Japanese Nook: We’ve got a Japanese nook with the Japanese language books and three couches which is reserved throughout the week for our Japanese class visits as well as any other mother tongue classes. When it’s not being used for studying Nihongo, anyone can settle in and enjoy.
New Hours: The library will be open from 8-5 Monday through Thursday and 8-4:30 on Fridays. As always, you’re welcome before and after school, during break and lunch. Come by today to check out a book.
New Picture Book Shelves: Our new record style shelving means it’s easier to see the covers and explore our picture book section. Come in for a shuffle through; you might discover something new!
Of course, some things will stay the same:
Food in the library: Snacks and small lunches from home are okay. Full cafeteria meals need to be eaten in the cafeteria.
Sakura Medal Books: They’re here! We’re processing brand new Sakura medal books. Check in this week to see when they’re ready for you to take home.
A big thanks to our student helpers, without whom we couldn’t have made these exciting changes happen.
The time has finally come! Vacation starts today, and no matter where you’re going, you’re going to need a book. Instead of putting together a prescribed list of books, students at YIS have put together their best recommendations. Whether you’re staying in Japan or traveling for the break, check out what your classmates think you should be reading this summer.
Congratulations Sakura Book Bowlers! In a tight finish, the YIS book bowl team won 2nd place at the 2016 Sakura Book Bowl competition. On Tuesday April 12, eleven teams from international schools all over Tokyo and Yokohama came together to compete for the honor and glory of winning the Book Bowl championship trophy.
Over the course of the school year, members of the book bowl team read the 20 chapter books that are contenders for this year’s Sakura medal. Book Bowl includes five different rounds of competition in which teams had to answer questions that showed their knowledge of the stories by identifying quotes, recognizing symbols, and answering comprehension questions. There is also a highly competitive expert round, where one representative from each team goes to the front of the room to answer questions about a specific book they’ve been assigned to know inside and out.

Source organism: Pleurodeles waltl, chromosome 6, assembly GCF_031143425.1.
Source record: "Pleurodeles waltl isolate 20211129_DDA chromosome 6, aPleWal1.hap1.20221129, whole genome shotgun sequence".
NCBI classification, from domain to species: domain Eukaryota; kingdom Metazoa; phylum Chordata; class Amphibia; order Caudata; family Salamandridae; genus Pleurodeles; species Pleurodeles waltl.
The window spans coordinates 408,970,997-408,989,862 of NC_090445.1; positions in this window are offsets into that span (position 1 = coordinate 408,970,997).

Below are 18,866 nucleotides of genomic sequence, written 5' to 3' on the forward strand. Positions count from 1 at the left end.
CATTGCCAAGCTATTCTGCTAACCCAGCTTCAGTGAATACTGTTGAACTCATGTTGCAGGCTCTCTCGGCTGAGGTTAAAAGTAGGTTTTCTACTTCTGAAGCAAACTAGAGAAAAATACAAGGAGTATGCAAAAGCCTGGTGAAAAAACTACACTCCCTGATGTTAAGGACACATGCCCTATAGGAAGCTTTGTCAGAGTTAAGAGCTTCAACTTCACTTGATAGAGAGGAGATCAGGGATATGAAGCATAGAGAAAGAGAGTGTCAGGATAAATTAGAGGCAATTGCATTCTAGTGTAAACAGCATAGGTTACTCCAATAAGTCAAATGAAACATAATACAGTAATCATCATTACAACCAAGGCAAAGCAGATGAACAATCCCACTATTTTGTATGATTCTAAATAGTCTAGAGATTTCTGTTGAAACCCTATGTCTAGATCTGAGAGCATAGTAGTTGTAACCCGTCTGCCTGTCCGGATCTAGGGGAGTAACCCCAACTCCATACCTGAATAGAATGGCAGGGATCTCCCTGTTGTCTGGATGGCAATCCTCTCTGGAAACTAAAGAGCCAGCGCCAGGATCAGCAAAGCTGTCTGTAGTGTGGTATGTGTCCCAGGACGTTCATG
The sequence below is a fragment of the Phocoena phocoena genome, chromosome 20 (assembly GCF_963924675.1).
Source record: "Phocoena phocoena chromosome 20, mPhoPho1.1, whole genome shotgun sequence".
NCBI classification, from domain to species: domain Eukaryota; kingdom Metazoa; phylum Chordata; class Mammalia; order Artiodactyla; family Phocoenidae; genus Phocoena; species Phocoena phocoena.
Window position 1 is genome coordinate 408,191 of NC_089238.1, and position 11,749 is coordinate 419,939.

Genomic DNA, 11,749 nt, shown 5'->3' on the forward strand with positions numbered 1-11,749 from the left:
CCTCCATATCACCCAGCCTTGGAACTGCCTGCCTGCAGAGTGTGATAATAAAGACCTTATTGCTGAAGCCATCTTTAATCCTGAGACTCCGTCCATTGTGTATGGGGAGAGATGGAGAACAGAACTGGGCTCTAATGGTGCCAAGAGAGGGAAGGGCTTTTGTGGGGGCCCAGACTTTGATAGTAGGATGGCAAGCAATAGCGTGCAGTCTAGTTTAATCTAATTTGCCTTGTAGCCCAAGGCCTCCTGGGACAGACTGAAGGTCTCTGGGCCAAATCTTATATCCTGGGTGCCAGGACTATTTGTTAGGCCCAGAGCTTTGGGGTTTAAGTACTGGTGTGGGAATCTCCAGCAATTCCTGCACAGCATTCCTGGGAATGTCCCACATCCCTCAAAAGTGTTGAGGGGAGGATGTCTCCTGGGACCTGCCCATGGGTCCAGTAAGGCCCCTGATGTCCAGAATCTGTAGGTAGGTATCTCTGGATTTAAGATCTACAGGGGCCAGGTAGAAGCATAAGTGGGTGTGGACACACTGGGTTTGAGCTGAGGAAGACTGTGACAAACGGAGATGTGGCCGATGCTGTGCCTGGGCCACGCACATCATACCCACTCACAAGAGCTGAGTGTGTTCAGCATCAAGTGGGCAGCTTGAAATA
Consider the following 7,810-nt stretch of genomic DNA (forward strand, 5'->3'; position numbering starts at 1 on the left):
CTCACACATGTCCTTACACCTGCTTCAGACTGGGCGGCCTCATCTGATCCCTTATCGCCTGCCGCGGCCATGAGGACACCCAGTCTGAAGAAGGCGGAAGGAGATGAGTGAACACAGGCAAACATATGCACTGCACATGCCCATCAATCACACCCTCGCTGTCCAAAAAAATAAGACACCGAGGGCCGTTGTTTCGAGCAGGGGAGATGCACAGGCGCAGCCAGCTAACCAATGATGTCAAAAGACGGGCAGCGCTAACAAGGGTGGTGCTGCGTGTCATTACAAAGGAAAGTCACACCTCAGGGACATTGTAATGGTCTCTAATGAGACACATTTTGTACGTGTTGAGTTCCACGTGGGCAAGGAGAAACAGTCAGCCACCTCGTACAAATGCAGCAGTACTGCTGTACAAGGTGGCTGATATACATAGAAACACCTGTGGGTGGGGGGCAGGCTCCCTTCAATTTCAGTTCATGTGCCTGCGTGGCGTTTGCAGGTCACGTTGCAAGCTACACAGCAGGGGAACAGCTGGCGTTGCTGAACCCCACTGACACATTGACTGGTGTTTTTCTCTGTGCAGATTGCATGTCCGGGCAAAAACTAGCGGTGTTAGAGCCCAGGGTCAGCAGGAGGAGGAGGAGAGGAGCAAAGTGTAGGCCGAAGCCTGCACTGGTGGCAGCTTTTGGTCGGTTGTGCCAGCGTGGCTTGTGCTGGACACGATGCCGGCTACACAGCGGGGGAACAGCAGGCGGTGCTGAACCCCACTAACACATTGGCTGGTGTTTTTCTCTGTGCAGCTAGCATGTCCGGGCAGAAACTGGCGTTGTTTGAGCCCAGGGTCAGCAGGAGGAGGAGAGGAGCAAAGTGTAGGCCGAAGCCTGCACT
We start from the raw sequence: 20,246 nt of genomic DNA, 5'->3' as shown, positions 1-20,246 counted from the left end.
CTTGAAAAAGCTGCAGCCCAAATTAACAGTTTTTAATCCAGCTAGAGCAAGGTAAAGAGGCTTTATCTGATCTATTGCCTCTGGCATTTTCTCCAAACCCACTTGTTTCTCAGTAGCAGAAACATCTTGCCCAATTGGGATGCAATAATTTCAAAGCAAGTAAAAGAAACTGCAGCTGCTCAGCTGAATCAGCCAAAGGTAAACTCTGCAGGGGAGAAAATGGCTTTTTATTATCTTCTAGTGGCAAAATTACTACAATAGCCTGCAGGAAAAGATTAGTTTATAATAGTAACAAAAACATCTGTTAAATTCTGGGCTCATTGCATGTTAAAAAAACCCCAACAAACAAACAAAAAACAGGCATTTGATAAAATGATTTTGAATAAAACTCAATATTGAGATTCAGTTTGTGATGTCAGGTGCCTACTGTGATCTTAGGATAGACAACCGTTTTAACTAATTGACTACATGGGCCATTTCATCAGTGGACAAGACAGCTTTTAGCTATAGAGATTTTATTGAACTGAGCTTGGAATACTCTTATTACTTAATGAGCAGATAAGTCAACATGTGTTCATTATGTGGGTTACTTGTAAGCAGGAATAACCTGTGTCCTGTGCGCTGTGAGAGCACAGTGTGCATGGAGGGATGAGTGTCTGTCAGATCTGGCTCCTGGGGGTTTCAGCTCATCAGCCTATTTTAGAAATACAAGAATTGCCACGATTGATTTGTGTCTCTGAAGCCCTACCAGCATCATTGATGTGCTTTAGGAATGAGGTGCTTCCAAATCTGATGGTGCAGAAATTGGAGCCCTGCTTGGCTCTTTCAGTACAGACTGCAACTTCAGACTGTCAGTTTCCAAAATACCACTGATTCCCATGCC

While YIS students were pleased to place 2nd at the book bowl, they said the best part of participating is getting to work as a team and read a lot of really interesting books. 4th and 5th graders are eligible to participate every year. We hope to see many of you join us next year as we attempt to win back the trophy!
Thank you to Adam Clark for taking photos of our day.
The library is happy to have hosted YIS’s first spoken word poetry event, WordUp! 2016, on Thursday March 17th. It was a powerful evening of sharing a mixture of original pieces and personal favorites.
Thank you to to Adina, Ms. Barbour & Ms. Katy, Mr. Stanworth, Juna, Sam, Aru & Sukran, Vivien, Mr. Snowball and Mr. Clark. It takes a lot of courage to perform, and you should all be proud of your efforts.
We hope to see you (and many others?) reprise your performances at STITCH 2K16 on April 28th.
Today we will be working on exploratory research for your historical investigation on the Edo period of Japan. Effective researchers use a variety of academic sources in their research. To start, you can use Wikipedia for academic research, but maybe not in the way that you think. Watch this video to see how Wikipedia can be your trampoline into databases and digital libraries.
Now that you’ve developed a list of search terms, keywords, people and dates, it’s time to dive into the real academic resources. Do you know NOTHING about your topic beyond the quickie Wiki overview? Get background information on your topic by searching Encyclopaedia Britannica. (The first two minutes are most relevant to you. After that it gets kind of promotion-y.) You can access Encyclopaedia Britannica by going to our new YIS Library Research Portal. Get the password from your librarian.
Once you’ve got a basic understanding of your topic, it’s time to research using more sophisticated academic tools. Watch the tutorials and complete the “scavenger hunt” for these resources.